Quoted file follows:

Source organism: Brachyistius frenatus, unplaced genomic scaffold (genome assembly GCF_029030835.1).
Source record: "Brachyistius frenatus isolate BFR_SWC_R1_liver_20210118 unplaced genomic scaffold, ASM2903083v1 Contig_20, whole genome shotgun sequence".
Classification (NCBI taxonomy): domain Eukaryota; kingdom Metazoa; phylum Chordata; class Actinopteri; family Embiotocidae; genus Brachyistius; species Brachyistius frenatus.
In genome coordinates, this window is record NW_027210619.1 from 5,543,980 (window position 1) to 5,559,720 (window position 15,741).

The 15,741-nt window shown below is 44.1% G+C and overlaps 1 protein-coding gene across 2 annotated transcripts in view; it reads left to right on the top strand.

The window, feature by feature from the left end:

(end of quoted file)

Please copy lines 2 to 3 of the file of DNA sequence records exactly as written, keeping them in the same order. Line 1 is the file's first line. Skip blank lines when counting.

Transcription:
Source record: "Brachyistius frenatus isolate BFR_SWC_R1_liver_20210118 unplaced genomic scaffold, ASM2903083v1 Contig_20, whole genome shotgun sequence".
Classification (NCBI taxonomy): domain Eukaryota; kingdom Metazoa; phylum Chordata; class Actinopteri; family Embiotocidae; genus Brachyistius; species Brachyistius frenatus.